We traveled to Idaho for Christmas and I brought my laptop, thinking maybe I'd actually write a bit- I hate falling off my writing practice, even for a few days, though it happens all the time. It's more like a seesaw for me than a strict Ted Kooser-ish routine. Because, as usual when I bring my laptop on a vacation, it never left its case. I ice-skated with three generations of humans and dogs, and my husband did a pretty good figure skating routine to Taylor Swift with his 7-year old niece. We had snowball fights that got just the right amount of vicious, a bit of snow under the collar for all. It was a Shanahan Christmas done up right, with all the beautiful trimmings in Dan's mom's house. 

Speaking of hospitality, at the church service, the priest talked about the word hospitality, and how it's used in the Bible. He said that it really bugged him that people tell the story of how there were "no rooms left at the inn," on Christmas Eve, because Joseph's hometown was just a small village with no such thing as an inn. What there would have been in way of lodging was Joseph's people, and they didn't welcome Joseph and Mary into their homes because they were sinners, Mary being preggers and all. So Mary had her baby in a barn and put him in a feeding trough- the Priest also said that manger sounds somehow romantic nowadays so its better to just say what it was- a feeding trough for livestock. He said Christmas was really about hospitality, which is about welcoming people, despite conflicting beliefs. 

As a poet, I liked this sermon about word choice immensely, and I liked this barebones message of hospitality for Christmas 2016 very much. It seems to be what we all need to hear right now. I'd like to further suggest that we offer a bit of hospitality to ourselves, as the New Year approaches, and if you are anything like me, that ideal version of yourself starts to emerge leading to strict resolutions. I hope to make the 6 a.m. yoga class again, but I'm not going to make any big resolution about it. What I am going to resolve is to stop bringing my laptop on vacation, because every time I see it in it's case I feel that little twinge of guilt that I should be writing. I'm going to resolve to work on hospitality, to myself and others. I'm going to resolve to believe that the way I write or do yoga is already exactly as it should be and perfectly enough, that nothing I am doing is wrong, it's just the other right side.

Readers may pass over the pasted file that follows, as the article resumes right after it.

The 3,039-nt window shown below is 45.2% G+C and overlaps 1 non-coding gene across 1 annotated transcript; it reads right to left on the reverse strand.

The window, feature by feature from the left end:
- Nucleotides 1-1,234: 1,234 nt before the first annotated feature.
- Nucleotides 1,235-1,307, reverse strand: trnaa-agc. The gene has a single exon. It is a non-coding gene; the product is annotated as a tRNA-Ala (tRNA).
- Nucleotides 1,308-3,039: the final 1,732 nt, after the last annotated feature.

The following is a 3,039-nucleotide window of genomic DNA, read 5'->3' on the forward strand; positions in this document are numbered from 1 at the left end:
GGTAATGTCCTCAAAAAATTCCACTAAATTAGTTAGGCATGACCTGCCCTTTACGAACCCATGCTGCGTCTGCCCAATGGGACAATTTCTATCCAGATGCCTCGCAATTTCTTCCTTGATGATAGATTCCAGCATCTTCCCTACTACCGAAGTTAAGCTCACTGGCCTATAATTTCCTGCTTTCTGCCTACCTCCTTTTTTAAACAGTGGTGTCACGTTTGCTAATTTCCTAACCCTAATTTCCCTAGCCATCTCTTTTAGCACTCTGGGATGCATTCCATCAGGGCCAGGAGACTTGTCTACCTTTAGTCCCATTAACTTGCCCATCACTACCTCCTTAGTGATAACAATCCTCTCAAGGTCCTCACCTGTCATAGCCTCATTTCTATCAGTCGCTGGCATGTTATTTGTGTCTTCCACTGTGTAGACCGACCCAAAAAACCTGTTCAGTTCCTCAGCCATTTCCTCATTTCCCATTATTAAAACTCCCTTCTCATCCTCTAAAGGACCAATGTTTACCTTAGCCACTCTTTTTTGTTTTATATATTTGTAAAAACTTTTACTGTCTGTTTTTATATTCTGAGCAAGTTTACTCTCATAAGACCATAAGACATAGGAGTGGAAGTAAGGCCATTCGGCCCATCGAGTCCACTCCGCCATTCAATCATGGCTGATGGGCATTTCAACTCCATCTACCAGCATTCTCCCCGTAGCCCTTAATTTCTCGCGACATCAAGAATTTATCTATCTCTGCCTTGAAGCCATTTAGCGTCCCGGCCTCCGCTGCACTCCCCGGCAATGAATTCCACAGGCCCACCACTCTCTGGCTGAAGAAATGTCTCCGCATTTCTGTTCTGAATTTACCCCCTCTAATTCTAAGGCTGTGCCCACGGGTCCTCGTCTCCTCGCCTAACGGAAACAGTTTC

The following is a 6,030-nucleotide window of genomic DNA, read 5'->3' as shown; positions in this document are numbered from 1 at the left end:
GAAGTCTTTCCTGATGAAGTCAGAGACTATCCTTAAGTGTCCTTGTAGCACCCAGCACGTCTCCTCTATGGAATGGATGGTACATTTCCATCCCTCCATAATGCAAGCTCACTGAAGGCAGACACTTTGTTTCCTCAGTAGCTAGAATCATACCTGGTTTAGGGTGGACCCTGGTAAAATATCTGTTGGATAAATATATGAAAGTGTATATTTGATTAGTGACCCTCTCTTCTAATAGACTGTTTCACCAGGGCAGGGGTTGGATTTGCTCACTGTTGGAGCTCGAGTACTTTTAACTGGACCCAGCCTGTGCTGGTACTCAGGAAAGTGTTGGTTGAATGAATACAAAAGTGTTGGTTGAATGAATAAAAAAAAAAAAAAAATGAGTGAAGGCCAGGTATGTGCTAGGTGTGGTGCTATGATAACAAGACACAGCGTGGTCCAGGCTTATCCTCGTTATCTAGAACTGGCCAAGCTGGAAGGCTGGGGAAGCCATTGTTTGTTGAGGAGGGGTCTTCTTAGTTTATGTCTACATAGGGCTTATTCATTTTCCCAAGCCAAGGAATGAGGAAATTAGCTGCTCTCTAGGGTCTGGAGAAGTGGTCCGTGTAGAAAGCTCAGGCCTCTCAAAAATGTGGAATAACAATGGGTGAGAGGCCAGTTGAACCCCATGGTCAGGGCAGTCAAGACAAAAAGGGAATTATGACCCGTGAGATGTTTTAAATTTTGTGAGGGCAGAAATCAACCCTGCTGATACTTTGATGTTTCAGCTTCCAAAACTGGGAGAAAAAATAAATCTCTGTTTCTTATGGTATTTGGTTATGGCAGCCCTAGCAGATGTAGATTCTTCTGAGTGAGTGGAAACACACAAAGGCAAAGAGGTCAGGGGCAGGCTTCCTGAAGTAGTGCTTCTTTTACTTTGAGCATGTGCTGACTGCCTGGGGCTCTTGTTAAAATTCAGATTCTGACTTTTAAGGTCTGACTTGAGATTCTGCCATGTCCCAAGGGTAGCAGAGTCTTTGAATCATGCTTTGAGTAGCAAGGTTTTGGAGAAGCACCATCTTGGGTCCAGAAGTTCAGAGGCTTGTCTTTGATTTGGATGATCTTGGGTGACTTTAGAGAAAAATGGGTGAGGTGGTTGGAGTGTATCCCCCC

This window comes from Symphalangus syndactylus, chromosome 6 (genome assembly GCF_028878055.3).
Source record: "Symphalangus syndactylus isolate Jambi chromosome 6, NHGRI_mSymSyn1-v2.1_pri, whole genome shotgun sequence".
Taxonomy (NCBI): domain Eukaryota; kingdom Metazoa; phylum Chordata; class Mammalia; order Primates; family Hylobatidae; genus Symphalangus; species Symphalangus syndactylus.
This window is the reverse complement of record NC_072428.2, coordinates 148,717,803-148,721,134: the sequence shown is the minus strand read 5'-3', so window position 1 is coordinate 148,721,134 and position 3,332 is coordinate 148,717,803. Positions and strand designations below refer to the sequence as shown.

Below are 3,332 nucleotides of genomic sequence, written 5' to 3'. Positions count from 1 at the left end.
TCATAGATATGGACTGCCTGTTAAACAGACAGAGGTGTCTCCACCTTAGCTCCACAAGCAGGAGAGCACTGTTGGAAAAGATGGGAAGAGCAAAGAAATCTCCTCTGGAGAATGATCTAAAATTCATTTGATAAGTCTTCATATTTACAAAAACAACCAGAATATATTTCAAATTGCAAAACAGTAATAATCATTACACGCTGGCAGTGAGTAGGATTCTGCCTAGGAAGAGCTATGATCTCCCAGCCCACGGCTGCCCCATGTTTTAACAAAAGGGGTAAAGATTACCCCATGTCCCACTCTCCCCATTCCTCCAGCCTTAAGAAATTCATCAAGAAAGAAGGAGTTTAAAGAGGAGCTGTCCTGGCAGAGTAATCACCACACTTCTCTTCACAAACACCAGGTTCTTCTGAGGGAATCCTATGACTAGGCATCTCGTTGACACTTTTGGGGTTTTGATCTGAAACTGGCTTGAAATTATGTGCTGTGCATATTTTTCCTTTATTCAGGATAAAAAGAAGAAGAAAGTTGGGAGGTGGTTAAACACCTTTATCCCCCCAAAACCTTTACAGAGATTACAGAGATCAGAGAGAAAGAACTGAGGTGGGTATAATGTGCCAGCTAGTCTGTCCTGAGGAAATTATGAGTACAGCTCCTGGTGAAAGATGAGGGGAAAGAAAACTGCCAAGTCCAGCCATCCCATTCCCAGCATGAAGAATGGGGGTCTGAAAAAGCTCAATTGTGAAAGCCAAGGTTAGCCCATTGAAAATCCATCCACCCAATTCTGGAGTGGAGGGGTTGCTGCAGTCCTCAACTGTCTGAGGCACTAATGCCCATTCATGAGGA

Yoga studio link: Sellwood Yoga | Portland Yoga Studio

Like the Lace on Your Shoes

It’s one of those weeks where I’ve basically moved my office to the kitchen table. I want to be near the stove, in the center of the house with dogs all around me as I read student writing, and sometimes, do a little writing myself. I’ve been teaching the students about distillation, the extraction of essential meaning from their free writes. We write freely, and then seek the lines in our writing that want to become poems, the ones with a spark of light or some warmth that draws us in. Today, we wrote about photographs, recalling an important one in our minds, and writing with the first line “In this one you are….”

In another class we talk about metaphor, writing about a hunk of Selenite I bring in, we say it’s a rocket, a tower, and a fish. We talk about about how poetry is a way of seeing, and later I think I should have said it's like finding shapes in clouds.

One student wrote,“Coming from nothing and having nothing are 2 different things that somehow tie together like the lace on your shoes.” I staple my positive feedback to the piece of notebook paper they have torn out and thrust at me without meeting my eye. The words I offer back seem inadequate to such a powerful piece of writing, such an elegant metaphor.

It’s no secret that schools in Portland are not created equal, and I notice how in some schools the water fountains are taped up because of lead contamination, or the first sink I try in the student bathroom doesn’t work. It’s no secret that we are not given equal opportunity in this country, yet it’s hard to see because it’s easy to cover up realities like homelessness. But in every public school I’ve served there are kids who write about it, or who write about having more homes than most of us have in our adult lives.

Can I just say again that teachers are amazing and sometimes I wish it was my calling to be one, instead of my actual calling, which seems to be, 'that lady that comes around to your school with dog hair on her sweater, a hunk of Selenite in her pocket, and some poems?'